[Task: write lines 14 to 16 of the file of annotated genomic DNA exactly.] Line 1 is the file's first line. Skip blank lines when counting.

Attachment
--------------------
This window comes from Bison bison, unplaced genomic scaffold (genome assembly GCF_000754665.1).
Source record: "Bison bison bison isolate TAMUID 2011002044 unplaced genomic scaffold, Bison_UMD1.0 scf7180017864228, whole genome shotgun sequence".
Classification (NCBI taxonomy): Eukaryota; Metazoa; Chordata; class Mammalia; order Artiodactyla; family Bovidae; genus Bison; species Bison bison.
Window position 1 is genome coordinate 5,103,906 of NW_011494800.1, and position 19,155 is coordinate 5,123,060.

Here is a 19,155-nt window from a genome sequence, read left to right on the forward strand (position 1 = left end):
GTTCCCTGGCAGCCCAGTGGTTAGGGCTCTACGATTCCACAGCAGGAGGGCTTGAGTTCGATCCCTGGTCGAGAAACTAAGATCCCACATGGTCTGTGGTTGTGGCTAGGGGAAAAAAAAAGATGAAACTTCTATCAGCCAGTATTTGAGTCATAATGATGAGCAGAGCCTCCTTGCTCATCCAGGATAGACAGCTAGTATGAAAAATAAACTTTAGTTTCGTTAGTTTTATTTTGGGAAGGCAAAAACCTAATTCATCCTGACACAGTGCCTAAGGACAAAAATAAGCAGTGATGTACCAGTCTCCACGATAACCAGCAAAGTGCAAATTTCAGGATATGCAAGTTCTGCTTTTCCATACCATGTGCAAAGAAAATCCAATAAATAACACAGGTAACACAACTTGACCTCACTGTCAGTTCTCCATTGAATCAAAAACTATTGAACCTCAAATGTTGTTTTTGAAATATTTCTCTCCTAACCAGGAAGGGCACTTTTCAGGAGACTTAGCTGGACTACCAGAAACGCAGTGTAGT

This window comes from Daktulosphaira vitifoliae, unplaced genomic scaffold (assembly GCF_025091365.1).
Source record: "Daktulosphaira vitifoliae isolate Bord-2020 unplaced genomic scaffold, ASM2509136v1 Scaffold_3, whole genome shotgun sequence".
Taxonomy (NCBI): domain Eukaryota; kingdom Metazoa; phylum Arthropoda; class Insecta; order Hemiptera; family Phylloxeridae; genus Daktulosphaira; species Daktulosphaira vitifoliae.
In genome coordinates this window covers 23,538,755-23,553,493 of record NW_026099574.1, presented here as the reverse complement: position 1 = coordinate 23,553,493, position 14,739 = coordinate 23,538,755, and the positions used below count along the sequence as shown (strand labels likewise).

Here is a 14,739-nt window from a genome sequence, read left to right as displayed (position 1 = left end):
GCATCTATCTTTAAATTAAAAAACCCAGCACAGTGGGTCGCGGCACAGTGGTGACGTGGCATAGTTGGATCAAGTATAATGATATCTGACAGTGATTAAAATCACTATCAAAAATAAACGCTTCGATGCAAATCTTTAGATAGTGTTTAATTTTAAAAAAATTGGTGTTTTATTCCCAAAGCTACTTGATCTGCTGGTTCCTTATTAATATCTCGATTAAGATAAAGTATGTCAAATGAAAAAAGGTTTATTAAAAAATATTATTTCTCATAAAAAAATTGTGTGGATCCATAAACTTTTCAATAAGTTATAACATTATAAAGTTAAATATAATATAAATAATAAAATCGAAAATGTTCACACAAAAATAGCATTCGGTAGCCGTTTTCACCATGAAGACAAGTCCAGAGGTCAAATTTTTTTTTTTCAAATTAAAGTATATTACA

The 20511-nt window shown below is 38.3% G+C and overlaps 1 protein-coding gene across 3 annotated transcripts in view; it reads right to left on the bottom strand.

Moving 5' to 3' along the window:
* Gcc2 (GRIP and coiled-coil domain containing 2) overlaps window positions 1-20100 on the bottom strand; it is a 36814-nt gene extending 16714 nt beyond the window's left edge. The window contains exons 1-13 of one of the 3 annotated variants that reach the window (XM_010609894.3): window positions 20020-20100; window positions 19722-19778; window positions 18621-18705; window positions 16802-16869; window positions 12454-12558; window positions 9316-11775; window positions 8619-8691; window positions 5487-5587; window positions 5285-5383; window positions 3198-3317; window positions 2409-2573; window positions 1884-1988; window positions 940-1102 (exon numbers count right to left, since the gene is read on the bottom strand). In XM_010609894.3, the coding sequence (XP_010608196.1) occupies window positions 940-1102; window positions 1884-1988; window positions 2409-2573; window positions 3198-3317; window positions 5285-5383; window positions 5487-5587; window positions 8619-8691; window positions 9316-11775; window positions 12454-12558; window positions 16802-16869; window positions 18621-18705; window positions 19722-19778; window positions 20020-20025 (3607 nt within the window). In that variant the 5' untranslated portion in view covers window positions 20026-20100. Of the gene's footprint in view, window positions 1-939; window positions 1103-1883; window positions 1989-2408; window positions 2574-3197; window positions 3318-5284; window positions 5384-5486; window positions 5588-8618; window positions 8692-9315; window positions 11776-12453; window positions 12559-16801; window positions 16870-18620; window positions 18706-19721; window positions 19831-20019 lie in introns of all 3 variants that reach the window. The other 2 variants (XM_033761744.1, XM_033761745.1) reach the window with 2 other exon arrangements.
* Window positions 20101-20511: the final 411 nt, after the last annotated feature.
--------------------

Moving 5' to 3' along the window:
* Gcc2 (GRIP and coiled-coil domain containing 2) overlaps window positions 1-20100 on the bottom strand; it is a 36814-nt gene extending 16714 nt beyond the window's left edge. The window contains exons 1-13 of one of the 3 annotated variants that reach the window (XM_010609894.3): window positions 20020-20100; window positions 19722-19778; window positions 18621-18705; window positions 16802-16869; window positions 12454-12558; window positions 9316-11775; window positions 8619-8691; window positions 5487-5587; window positions 5285-5383; window positions 3198-3317; window positions 2409-2573; window positions 1884-1988; window positions 940-1102 (exon numbers count right to left, since the gene is read on the bottom strand). In XM_010609894.3, the coding sequence (XP_010608196.1) occupies window positions 940-1102; window positions 1884-1988; window positions 2409-2573; window positions 3198-3317; window positions 5285-5383; window positions 5487-5587; window positions 8619-8691; window positions 9316-11775; window positions 12454-12558; window positions 16802-16869; window positions 18621-18705; window positions 19722-19778; window positions 20020-20025 (3607 nt within the window). In that variant the 5' untranslated portion in view covers window positions 20026-20100. Of the gene's footprint in view, window positions 1-939; window positions 1103-1883; window positions 1989-2408; window positions 2574-3197; window positions 3318-5284; window positions 5384-5486; window positions 5588-8618; window positions 8692-9315; window positions 11776-12453; window positions 12559-16801; window positions 16870-18620; window positions 18706-19721; window positions 19831-20019 lie in introns of all 3 variants that reach the window. The other 2 variants (XM_033761744.1, XM_033761745.1) reach the window with 2 other exon arrangements.
* Window positions 20101-20511: the final 411 nt, after the last annotated feature.